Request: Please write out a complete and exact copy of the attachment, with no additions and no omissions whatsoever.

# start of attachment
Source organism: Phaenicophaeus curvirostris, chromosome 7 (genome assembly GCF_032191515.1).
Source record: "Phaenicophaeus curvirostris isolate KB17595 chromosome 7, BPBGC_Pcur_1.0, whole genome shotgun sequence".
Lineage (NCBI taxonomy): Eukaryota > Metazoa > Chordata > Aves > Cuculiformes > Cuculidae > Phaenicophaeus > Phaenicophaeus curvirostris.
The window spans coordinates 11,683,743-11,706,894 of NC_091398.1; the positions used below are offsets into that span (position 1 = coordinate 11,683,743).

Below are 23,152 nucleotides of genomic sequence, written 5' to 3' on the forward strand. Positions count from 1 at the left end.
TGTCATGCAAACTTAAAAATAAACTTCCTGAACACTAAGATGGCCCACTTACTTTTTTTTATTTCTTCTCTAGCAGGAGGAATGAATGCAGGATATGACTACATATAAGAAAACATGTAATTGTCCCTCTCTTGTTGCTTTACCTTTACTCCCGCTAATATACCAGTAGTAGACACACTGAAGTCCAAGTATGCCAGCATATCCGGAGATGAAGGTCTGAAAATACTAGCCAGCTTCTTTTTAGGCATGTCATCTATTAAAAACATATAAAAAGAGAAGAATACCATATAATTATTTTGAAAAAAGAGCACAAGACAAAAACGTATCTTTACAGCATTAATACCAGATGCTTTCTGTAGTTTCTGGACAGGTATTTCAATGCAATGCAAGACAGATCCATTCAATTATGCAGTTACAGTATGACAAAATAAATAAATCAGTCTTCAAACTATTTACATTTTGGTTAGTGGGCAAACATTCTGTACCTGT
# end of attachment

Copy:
Source organism: Phaenicophaeus curvirostris, chromosome 7 (genome assembly GCF_032191515.1).
Source record: "Phaenicophaeus curvirostris isolate KB17595 chromosome 7, BPBGC_Pcur_1.0, whole genome shotgun sequence".
Lineage (NCBI taxonomy): Eukaryota > Metazoa > Chordata > Aves > Cuculiformes > Cuculidae > Phaenicophaeus > Phaenicophaeus curvirostris.
The window spans coordinates 11,683,743-11,706,894 of NC_091398.1; the positions used below are offsets into that span (position 1 = coordinate 11,683,743).

Below are 23,152 nucleotides of genomic sequence, written 5' to 3' on the forward strand. Positions count from 1 at the left end.
TGTCATGCAAACTTAAAAATAAACTTCCTGAACACTAAGATGGCCCACTTACTTTTTTTTATTTCTTCTCTAGCAGGAGGAATGAATGCAGGATATGACTACATATAAGAAAACATGTAATTGTCCCTCTCTTGTTGCTTTACCTTTACTCCCGCTAATATACCAGTAGTAGACACACTGAAGTCCAAGTATGCCAGCATATCCGGAGATGAAGGTCTGAAAATACTAGCCAGCTTCTTTTTAGGCATGTCATCTATTAAAAACATATAAAAAGAGAAGAATACCATATAATTATTTTGAAAAAAGAGCACAAGACAAAAACGTATCTTTACAGCATTAATACCAGATGCTTTCTGTAGTTTCTGGACAGGTATTTCAATGCAATGCAAGACAGATCCATTCAATTATGCAGTTACAGTATGACAAAATAAATAAATCAGTCTTCAAACTATTTACATTTTGGTTAGTGGGCAAACATTCTGTACCTGT